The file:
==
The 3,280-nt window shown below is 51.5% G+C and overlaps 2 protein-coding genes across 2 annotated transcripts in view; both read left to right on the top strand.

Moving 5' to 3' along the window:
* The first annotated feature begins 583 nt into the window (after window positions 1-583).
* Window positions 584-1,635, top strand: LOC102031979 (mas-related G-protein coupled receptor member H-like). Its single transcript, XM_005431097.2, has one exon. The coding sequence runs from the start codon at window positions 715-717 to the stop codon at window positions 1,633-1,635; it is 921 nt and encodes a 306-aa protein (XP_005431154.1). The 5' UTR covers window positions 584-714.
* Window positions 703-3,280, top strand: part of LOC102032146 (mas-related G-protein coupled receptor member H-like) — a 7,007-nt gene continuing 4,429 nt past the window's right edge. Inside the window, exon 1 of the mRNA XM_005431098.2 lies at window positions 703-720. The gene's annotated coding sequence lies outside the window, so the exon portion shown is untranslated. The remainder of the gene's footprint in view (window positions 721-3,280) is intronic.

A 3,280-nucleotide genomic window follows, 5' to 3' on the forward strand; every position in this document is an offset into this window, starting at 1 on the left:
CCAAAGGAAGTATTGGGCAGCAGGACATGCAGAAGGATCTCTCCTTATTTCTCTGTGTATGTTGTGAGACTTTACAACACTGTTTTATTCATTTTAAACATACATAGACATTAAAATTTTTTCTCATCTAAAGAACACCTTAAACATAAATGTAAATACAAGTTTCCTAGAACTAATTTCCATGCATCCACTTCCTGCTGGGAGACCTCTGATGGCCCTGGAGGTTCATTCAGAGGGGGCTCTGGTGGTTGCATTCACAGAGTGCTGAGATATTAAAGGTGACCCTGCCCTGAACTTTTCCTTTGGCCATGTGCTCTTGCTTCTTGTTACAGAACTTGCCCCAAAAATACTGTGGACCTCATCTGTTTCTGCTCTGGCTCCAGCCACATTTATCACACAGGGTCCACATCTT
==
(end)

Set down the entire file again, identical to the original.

The 3,280-nt window shown below is 51.5% G+C and overlaps 2 protein-coding genes across 2 annotated transcripts in view; both read left to right on the top strand.

Moving 5' to 3' along the window:
* The first annotated feature begins 583 nt into the window (after window positions 1-583).
* Window positions 584-1,635, top strand: LOC102031979 (mas-related G-protein coupled receptor member H-like). Its single transcript, XM_005431097.2, has one exon. The coding sequence runs from the start codon at window positions 715-717 to the stop codon at window positions 1,633-1,635; it is 921 nt and encodes a 306-aa protein (XP_005431154.1). The 5' UTR covers window positions 584-714.
* Window positions 703-3,280, top strand: part of LOC102032146 (mas-related G-protein coupled receptor member H-like) — a 7,007-nt gene continuing 4,429 nt past the window's right edge. Inside the window, exon 1 of the mRNA XM_005431098.2 lies at window positions 703-720. The gene's annotated coding sequence lies outside the window, so the exon portion shown is untranslated. The remainder of the gene's footprint in view (window positions 721-3,280) is intronic.

A 3,280-nucleotide genomic window follows, 5' to 3' on the forward strand; every position in this document is an offset into this window, starting at 1 on the left:
CCAAAGGAAGTATTGGGCAGCAGGACATGCAGAAGGATCTCTCCTTATTTCTCTGTGTATGTTGTGAGACTTTACAACACTGTTTTATTCATTTTAAACATACATAGACATTAAAATTTTTTCTCATCTAAAGAACACCTTAAACATAAATGTAAATACAAGTTTCCTAGAACTAATTTCCATGCATCCACTTCCTGCTGGGAGACCTCTGATGGCCCTGGAGGTTCATTCAGAGGGGGCTCTGGTGGTTGCATTCACAGAGTGCTGAGATATTAAAGGTGACCCTGCCCTGAACTTTTCCTTTGGCCATGTGCTCTTGCTTCTTGTTACAGAACTTGCCCCAAAAATACTGTGGACCTCATCTGTTTCTGCTCTGGCTCCAGCCACATTTATCACACAGGGTCCACATCTT